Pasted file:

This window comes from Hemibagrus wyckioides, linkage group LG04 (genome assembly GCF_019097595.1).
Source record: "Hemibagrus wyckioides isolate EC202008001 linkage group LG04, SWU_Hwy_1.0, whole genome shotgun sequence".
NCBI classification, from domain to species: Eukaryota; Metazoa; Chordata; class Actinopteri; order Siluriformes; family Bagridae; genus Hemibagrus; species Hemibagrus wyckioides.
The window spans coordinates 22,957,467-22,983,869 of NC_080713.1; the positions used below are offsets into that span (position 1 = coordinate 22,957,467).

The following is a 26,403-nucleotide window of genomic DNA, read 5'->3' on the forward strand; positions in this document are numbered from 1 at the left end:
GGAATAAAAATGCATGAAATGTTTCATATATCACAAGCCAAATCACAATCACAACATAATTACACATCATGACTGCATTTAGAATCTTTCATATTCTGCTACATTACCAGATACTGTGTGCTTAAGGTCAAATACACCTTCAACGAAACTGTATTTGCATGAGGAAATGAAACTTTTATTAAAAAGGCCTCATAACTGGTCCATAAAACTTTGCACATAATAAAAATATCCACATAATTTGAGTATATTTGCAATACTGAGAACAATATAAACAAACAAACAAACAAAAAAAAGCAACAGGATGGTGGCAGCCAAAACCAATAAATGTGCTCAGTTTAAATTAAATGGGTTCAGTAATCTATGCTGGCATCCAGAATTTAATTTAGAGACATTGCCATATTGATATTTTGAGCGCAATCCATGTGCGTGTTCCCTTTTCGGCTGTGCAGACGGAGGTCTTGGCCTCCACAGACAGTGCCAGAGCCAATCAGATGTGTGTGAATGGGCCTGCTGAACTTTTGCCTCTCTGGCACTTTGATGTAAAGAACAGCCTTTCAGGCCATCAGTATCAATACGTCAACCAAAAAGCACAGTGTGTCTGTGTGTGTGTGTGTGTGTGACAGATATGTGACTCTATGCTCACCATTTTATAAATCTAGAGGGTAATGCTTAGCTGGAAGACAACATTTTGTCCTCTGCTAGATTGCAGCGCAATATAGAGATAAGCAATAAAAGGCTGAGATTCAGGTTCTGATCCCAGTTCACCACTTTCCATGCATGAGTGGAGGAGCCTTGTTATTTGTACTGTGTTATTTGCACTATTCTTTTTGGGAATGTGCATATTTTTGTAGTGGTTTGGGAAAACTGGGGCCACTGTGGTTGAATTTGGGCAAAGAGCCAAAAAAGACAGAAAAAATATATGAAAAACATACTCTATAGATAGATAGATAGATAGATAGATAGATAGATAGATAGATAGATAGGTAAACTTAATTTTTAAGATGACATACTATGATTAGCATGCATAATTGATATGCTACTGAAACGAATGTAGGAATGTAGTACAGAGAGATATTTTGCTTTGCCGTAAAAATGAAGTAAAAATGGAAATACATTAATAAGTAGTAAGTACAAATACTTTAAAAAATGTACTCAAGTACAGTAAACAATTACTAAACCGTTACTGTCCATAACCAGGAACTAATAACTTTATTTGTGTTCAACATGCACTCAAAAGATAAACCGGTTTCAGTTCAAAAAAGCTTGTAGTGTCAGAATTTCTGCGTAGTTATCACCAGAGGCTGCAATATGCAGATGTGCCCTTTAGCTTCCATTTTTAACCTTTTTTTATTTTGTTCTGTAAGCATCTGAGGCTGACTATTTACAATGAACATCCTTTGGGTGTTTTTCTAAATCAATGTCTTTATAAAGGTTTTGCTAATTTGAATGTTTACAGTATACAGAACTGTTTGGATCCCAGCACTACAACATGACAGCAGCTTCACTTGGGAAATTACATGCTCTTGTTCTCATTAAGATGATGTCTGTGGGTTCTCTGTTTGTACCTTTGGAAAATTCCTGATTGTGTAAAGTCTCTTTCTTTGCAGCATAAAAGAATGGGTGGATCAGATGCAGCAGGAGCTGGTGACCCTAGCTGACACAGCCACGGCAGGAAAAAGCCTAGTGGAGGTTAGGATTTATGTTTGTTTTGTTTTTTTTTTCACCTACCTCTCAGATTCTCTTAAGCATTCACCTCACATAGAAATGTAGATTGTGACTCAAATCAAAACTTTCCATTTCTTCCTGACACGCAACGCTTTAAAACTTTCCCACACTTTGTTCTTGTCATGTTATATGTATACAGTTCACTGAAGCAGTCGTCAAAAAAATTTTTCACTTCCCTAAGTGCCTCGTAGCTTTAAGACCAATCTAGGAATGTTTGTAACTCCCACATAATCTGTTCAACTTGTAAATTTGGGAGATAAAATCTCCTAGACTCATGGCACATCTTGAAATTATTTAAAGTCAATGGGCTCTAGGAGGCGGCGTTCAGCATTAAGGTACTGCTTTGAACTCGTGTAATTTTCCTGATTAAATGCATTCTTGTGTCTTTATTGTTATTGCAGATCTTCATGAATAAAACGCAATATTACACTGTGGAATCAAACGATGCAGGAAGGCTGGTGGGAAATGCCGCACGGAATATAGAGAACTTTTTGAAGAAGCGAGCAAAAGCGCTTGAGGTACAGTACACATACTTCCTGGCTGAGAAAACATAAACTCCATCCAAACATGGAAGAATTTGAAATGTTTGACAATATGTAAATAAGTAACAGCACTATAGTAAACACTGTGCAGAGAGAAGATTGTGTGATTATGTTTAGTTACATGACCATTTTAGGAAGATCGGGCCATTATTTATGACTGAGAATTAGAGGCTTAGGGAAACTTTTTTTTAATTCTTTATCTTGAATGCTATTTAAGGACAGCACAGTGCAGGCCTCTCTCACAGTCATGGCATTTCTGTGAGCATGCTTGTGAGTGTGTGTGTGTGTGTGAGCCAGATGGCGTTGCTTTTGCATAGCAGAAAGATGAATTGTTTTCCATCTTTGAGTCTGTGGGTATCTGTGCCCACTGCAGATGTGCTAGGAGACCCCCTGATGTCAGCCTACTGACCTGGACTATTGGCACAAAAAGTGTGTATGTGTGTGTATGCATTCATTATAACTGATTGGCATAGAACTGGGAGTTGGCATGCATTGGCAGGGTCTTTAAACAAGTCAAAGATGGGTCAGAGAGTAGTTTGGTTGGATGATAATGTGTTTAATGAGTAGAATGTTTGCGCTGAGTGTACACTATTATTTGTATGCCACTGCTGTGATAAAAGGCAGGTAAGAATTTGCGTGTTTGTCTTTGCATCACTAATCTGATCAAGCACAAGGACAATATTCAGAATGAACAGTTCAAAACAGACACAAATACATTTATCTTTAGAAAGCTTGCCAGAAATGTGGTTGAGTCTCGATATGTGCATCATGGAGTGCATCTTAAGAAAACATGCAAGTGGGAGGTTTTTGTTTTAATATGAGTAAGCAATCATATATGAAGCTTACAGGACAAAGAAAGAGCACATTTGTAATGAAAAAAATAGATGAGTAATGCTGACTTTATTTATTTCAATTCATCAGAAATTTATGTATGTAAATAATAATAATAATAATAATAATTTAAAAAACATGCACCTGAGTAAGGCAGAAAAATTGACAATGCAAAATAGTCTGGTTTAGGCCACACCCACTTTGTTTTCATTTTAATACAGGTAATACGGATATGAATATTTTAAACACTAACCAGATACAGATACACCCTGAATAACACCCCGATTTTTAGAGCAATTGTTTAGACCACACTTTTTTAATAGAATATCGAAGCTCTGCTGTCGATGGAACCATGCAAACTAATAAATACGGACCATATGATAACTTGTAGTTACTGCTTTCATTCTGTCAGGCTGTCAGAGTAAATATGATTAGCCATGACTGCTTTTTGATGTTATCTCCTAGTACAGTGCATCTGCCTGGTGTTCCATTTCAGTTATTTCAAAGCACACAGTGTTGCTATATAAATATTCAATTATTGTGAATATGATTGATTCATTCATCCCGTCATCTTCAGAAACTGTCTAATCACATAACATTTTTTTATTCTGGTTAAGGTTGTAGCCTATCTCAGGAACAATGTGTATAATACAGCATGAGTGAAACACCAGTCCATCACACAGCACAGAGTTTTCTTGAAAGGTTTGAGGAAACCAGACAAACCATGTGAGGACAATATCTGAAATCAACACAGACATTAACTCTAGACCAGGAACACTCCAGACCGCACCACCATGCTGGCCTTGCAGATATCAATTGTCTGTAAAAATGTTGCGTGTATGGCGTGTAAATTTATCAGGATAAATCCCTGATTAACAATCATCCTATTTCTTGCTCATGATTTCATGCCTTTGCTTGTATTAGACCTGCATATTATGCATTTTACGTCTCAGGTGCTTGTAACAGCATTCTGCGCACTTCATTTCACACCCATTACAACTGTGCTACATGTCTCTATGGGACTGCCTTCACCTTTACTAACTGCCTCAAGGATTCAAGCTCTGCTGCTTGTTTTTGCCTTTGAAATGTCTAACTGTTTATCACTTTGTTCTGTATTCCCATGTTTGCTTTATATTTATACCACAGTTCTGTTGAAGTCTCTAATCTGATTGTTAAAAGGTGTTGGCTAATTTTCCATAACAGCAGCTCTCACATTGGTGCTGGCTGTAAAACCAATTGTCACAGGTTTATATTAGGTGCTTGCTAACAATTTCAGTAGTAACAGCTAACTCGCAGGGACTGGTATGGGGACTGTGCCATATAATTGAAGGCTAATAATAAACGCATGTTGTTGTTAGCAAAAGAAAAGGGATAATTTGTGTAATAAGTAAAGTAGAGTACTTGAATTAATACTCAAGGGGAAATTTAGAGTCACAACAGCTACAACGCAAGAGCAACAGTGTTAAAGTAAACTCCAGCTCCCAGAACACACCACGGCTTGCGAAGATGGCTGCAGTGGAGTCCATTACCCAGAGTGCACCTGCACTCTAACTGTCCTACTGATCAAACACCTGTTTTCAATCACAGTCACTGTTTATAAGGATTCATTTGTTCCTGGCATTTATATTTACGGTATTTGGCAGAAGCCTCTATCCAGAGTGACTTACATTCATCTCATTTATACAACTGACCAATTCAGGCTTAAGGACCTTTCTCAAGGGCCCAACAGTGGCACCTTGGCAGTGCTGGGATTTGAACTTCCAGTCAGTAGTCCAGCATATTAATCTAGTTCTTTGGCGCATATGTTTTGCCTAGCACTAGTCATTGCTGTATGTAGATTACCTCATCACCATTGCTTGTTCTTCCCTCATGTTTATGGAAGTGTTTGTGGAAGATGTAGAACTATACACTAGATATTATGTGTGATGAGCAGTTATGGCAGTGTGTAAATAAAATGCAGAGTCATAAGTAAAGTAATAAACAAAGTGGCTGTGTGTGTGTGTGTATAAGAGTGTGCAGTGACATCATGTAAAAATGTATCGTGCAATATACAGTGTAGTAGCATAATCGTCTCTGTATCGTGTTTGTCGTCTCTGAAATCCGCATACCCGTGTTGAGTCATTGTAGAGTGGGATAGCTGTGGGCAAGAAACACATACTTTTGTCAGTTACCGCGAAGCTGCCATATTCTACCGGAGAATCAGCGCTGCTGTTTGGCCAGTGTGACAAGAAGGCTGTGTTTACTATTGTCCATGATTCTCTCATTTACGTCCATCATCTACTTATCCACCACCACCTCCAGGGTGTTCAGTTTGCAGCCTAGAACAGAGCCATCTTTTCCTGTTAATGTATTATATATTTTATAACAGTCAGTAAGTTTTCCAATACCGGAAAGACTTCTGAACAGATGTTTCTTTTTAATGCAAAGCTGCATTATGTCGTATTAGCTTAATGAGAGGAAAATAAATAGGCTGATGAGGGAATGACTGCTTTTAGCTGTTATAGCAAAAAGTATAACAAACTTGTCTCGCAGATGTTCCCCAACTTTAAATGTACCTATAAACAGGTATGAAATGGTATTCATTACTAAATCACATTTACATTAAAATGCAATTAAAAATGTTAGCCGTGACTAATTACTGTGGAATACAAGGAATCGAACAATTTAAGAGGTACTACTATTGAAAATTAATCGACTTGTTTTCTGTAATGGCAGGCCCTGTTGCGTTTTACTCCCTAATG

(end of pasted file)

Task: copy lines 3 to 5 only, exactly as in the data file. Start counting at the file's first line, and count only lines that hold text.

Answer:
NCBI classification, from domain to species: Eukaryota; Metazoa; Chordata; class Actinopteri; order Siluriformes; family Bagridae; genus Hemibagrus; species Hemibagrus wyckioides.
The window spans coordinates 22,957,467-22,983,869 of NC_080713.1; the positions used below are offsets into that span (position 1 = coordinate 22,957,467).

The following is a 26,403-nucleotide window of genomic DNA, read 5'->3' on the forward strand; positions in this document are numbered from 1 at the left end: